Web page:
Most of you will probably join me in asking: “What the heck is the Lamy Scala?” I saw this pen offered for sale a few years ago through EU-based retailers, but assumed it had been discontinued. It’s a metal pen that sort of looks like a chunkier, non-streamlined Studio. Apparently it comes in range of finishes, ranging from matte black to brushed steel to “piano black” to “titanium,” but the Scala is not widely sold in the U.S., with most retailers carrying only the “Dark Violet” and “Rose” special editions. These aren’t necessarily unattractive pens, but like most mid to high-end Lamy pens, the Scala is priced nearly twice as high in the U.S. as overseas. I’m not at all sure I see any value here, especially compared to the Studio. You can purchase a Studio with a gold nib for just slightly more than a steel nib Scala. This makes no sense, and Lamy either needs to fix the pricing discrepancy or discontinue this line.
Lamy 2000 Bauhaus 100th Anniversary
And, finally, the commentary most people are probably waiting for: my thoughts on the Bauhaus 100th Anniversary edition Lamy 2000. I did get one of the pens, and I love it. I was, however, extremely frustrated and even a bit angry at how hard it was to track one down. While I probably could have “pulled some strings” and asked a sponsor to set one aside for me, I didn’t do that, mainly because I wanted to write this article from the perspective of someone who loves the Lamy 2000, wanted to participate in this particular anniversary release, and was attempting to find one of the pens at retail without having to pay what I expect will be extortionate prices on the secondary market. It was a difficult, frustrating experience that was completely unnecessary.
The Lamy 2000 is Lamy’s flagship pen. It’s marketed as an example of simple, form-follows-function Bauhaus-inspired design. The Lamy 2000 is also reasonably priced - a piston-filling pen with a gold nib that you can often find for well under $200. The pen is widely loved, and I’m not the only one who has a soft spot for the 2000 because it was the first “nice” pen they ever purchased. So I will say this: It makes absolutely zero sense for Lamy (or their distributor) to price this pen at $500 in the U.S. market, with a release so limited that I’ve heard only 80 - yes, less than 100 - pens made it to the United States. Retailers are holding raffles for the “opportunity” to purchase this pen. In light of Lamy’s decision to flood the market with special editions in the Studio, LX, and Scala lines, it’s absurd that the Lamy 2000 received such a limited release. Sure, I understand the business strategy of selling a smaller number of higher-priced luxury items, but I’d venture that Lamy could have sold thousands of these pens at $300, or even $350. Hype and artificial scarcity during an initial release can drive demand, but with Lamy, if there are not going to be any more of these pens made, what are customers going to come back to buy? Another standard black Lamy 2000? I’m no design historian, but to me, their strategy also seems inconsistent with Bauhaus principles - make well-designed, functional objects made to be used, not sit on a shelf as overpriced collectors’ items.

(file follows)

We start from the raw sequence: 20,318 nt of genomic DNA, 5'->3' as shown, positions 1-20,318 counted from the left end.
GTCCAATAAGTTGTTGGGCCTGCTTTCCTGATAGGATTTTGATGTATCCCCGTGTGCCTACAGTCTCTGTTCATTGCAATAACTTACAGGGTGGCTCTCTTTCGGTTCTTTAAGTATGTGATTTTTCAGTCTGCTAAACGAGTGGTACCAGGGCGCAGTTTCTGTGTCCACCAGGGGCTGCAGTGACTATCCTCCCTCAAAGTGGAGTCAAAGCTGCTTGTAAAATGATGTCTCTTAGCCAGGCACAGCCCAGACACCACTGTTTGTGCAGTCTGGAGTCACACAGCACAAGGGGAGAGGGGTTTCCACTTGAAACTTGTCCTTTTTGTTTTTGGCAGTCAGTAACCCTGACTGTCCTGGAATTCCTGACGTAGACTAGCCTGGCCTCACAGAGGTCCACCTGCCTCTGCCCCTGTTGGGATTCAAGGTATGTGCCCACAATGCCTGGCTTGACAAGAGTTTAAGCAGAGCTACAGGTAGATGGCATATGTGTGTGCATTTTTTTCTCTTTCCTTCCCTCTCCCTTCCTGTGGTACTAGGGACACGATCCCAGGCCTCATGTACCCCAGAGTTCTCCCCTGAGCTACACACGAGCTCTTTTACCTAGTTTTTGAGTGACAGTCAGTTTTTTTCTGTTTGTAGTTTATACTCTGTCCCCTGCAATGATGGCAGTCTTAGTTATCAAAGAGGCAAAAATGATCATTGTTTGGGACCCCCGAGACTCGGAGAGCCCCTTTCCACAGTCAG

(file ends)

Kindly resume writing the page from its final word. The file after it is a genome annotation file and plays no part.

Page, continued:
At the end of the day, I still bought a blue Lamy 2000 at the more reasonable European pricing, and fully intend to ink this pen up and use it just like the old standby that I used to draft this post. I will write in the notebook and throw the box away. The Lamy 2000 remains my favorite pen ever, and I couldn’t bring myself to pass up the opportunity to get the blue one if I found a pen available. Fortunately, Sakura Fountain Pen Gallery in Belgium came through, but I don’t know whether anyone else still has the pens in stock. You’ll have to look hard.
Takeaways and Final Thoughts
Taken individually, I can say that I like most of the pens Lamy has released in 2019. Taken collectively, they don’t offer much insight into where Lamy is going as a brand or the company’s overall strategy due to the marked lack of consistency or any common theme. The decision to flood the market with inexpensive special editions in the Safari, AL-Star, and Studio models, and to release special edition Scalas while severely restricting their Bauhaus 100th Anniversary Lamy 2000, is incomprehensible to me and already has alienated Lamy’s customer base.
As I alluded to above, it’s great to see bursts of creativity from what, traditionally, has been a somewhat staid German company, but someone needs to start making difficult decisions on their lower-end and mid-range releases, while at the same time catering to and engaging more with the enthusiasts who are basically lining up to give Lamy money for higher-end goods. If customers can’t actually get these pens, they will spend that money elsewhere, and eventually give up and stop coming back.
Disclaimer: This post contains affiliate links. I purchased the Lamy 2000 “blue Bauhaus” with my own funds, for my own collection, but acquired the other pens pictured here from Pen Chalet and Appelboom using store credit generated through their affiliate programs.